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EXCLUSIVE: In Racially Charged Case, Our Producer Booted After Documenting Judge Gift of Cotton Stalk to White Reporter


A bizarre incident took place during the murder trial of Quinton Tellis, charged with burning and killing teenager Jessica Chambers in 2014. It involves a white judge, a potentially racially charged gift to a reporter, and now our producer being expelled from the county after inquiring about the unusual gift.

The trial is taking place in the deep south, Batesville, Mississippi to be exact, and involves allegations that Tellis, a black man, killed a young, white woman. Race has remained an undertone in the case even though not explicitly part of the trial. LawNewz has been covering the trial gavel to gavel on our live trial network and the case is now in deliberations and legal experts are divided on the strength of the prosecution’s case.  Judge Gerald Chatham, a former prosecutor, appears to have befriended a white female reporter who was covering the case. That happens in long trials. What happened in this one, however, is far from ordinary.

At some point on Sunday, as the trial moved towards its conclusion with closing arguments (the jury is sequestered so proceedings continued through the weekend),  Judge Chatham gave the reporter a curious gift: a stalk of cotton (pictured below). It’s unclear what the judge meant by giving a white member of the media a gift like this, but the racial connotation of cotton—intentional or not—is hard to ignore.

LawNewz first learned about the item when our freelance producer at the courthouse, Melissa Jones, saw the cotton stalk in the media tent. On Sunday night, she posted the image online with the comment, “the judge dug up a cotton plant and brought it to some girl in the media.”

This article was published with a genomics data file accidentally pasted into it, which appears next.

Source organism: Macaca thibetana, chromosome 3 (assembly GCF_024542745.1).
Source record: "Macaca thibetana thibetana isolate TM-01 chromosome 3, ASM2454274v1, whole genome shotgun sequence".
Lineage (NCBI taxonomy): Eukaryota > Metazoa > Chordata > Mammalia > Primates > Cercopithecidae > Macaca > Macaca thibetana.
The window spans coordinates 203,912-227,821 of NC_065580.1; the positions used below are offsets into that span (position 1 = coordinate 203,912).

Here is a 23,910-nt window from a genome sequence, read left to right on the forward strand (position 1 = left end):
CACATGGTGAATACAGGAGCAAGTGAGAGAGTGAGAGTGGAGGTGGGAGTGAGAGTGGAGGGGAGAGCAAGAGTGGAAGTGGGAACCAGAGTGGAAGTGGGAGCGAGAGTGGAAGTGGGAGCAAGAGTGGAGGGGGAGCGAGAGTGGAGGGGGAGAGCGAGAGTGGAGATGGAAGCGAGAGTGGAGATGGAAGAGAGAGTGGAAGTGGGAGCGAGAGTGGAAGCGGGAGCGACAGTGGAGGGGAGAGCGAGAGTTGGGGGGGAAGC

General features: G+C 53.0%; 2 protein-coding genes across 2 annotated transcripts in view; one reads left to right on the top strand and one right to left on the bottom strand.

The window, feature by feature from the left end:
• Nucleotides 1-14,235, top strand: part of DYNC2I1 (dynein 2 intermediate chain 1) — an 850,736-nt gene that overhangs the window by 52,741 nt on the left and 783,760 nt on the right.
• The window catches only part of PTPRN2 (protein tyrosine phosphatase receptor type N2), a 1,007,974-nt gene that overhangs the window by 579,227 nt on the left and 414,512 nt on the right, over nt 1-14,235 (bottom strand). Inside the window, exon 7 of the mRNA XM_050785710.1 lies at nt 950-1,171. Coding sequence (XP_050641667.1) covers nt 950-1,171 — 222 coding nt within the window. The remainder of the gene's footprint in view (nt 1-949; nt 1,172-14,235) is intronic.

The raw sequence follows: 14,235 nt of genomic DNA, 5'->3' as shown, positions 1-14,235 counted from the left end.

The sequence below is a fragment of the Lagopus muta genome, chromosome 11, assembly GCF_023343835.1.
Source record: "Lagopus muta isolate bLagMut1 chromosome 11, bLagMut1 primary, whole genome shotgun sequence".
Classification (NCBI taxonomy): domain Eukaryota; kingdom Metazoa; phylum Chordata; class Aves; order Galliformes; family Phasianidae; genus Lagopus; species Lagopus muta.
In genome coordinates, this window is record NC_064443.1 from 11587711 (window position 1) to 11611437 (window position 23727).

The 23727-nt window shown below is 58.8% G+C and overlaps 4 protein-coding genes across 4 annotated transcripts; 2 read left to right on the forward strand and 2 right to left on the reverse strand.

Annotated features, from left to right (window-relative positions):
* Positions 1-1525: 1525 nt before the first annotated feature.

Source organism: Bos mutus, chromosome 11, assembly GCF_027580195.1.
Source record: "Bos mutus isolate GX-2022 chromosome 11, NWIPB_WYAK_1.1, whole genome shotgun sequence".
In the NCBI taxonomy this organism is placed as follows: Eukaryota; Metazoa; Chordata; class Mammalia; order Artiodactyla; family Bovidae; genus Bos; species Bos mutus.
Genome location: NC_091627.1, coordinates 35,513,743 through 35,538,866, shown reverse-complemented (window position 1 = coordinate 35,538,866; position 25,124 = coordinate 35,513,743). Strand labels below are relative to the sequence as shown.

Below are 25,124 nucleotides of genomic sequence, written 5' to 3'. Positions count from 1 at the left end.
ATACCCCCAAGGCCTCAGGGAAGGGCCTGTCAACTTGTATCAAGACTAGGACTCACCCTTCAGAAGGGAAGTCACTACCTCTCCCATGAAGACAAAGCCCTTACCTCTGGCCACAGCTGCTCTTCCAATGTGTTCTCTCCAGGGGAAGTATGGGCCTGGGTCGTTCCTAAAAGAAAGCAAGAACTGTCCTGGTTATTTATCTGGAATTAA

Things quickly got even stranger on Monday when Jones was actually expelled from the courthouse—and the county—after posting the cotton stalk picture in our website’s chatroom. While she was in her car this morning, Major Barry Thompson from Panola Country Sheriff’s Department approached Jones and knocked on her window. When she opened the door, Jones reported he said, “Ms. Jones step out of the car … we were told you made a racial slur on social media last night is that true?”

“No,” Jones replied.

The official then asked if Jones took a picture, and apparently wasn’t interested in what Jones had to say after that point.

“Before I could answer, he said ‘You have five minutes to get your stuff together and leave Panola County and never come back here again’,” Jones reported that the major said. So to be clear, it appears our producer has been instructed to stay out of the courthouse and county because she posted something potentially embarrassing to the judge. Now the judge may have a perfectly innocent explanation for the cotton stalk gift but it seems even the Sheriff’s official recognized the potential racial implication, and his improper action certainly leads to more questions.

We have reached out to  the Judge’s chambers for comment or an explanation and were told by a county representative, “Judge Chatham is not available to speak with the media at this time. He also did not remove anyone from the Panola County Courthouse nor did he give anyone a cotton stalk. The Judge has remained in his chambers when the court has been in recess during this current trial.”

Major Thompson, who also happened to be involved in the investigation for the murder trial then told that he was the one who gave the cotton to the reporter, and that he was the one who ejected Jones. Thompson said that he banned Jones from county property, not the entire county as a whole, but did not provide any offense that Jones committed to support such an order. He accused Jones of “inappropriate conduct” for “making a racial issue out of something that has nothing to do with race,” even though her comment made no mention of race.

When pressed about how his treatment of Jones may have violated her First Amendment right to free speech, Thompson could not provide an explanation for why his actions were appropriate. Our reporting, from multiple sources at the courthouse, supports that the judge was behind the gift to the female reporter.

For now,  Jones is at her home and no longer in Panola County.

Note: This article has been updated with statements from a county representative and Major Thompson.

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